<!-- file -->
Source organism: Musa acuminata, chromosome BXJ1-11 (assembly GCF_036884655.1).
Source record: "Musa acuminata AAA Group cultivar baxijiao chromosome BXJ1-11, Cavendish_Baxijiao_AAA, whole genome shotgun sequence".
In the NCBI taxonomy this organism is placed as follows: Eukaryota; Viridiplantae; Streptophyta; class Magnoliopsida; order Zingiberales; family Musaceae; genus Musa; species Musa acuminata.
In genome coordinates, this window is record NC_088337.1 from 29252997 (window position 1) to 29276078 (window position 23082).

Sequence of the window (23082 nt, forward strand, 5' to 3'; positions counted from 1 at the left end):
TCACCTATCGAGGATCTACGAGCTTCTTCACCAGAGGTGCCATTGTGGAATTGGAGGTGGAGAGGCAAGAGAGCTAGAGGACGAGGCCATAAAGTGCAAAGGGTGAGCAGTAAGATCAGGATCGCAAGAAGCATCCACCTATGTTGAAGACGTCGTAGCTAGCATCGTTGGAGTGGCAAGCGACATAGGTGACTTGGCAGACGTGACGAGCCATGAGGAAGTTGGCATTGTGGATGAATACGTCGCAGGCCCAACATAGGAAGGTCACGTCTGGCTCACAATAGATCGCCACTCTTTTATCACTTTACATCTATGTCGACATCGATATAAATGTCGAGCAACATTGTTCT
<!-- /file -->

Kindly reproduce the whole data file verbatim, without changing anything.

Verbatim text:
Source organism: Musa acuminata, chromosome BXJ1-11 (assembly GCF_036884655.1).
Source record: "Musa acuminata AAA Group cultivar baxijiao chromosome BXJ1-11, Cavendish_Baxijiao_AAA, whole genome shotgun sequence".
In the NCBI taxonomy this organism is placed as follows: Eukaryota; Viridiplantae; Streptophyta; class Magnoliopsida; order Zingiberales; family Musaceae; genus Musa; species Musa acuminata.
In genome coordinates, this window is record NC_088337.1 from 29252997 (window position 1) to 29276078 (window position 23082).

Sequence of the window (23082 nt, forward strand, 5' to 3'; positions counted from 1 at the left end):
TCACCTATCGAGGATCTACGAGCTTCTTCACCAGAGGTGCCATTGTGGAATTGGAGGTGGAGAGGCAAGAGAGCTAGAGGACGAGGCCATAAAGTGCAAAGGGTGAGCAGTAAGATCAGGATCGCAAGAAGCATCCACCTATGTTGAAGACGTCGTAGCTAGCATCGTTGGAGTGGCAAGCGACATAGGTGACTTGGCAGACGTGACGAGCCATGAGGAAGTTGGCATTGTGGATGAATACGTCGCAGGCCCAACATAGGAAGGTCACGTCTGGCTCACAATAGATCGCCACTCTTTTATCACTTTACATCTATGTCGACATCGATATAAATGTCGAGCAACATTGTTCT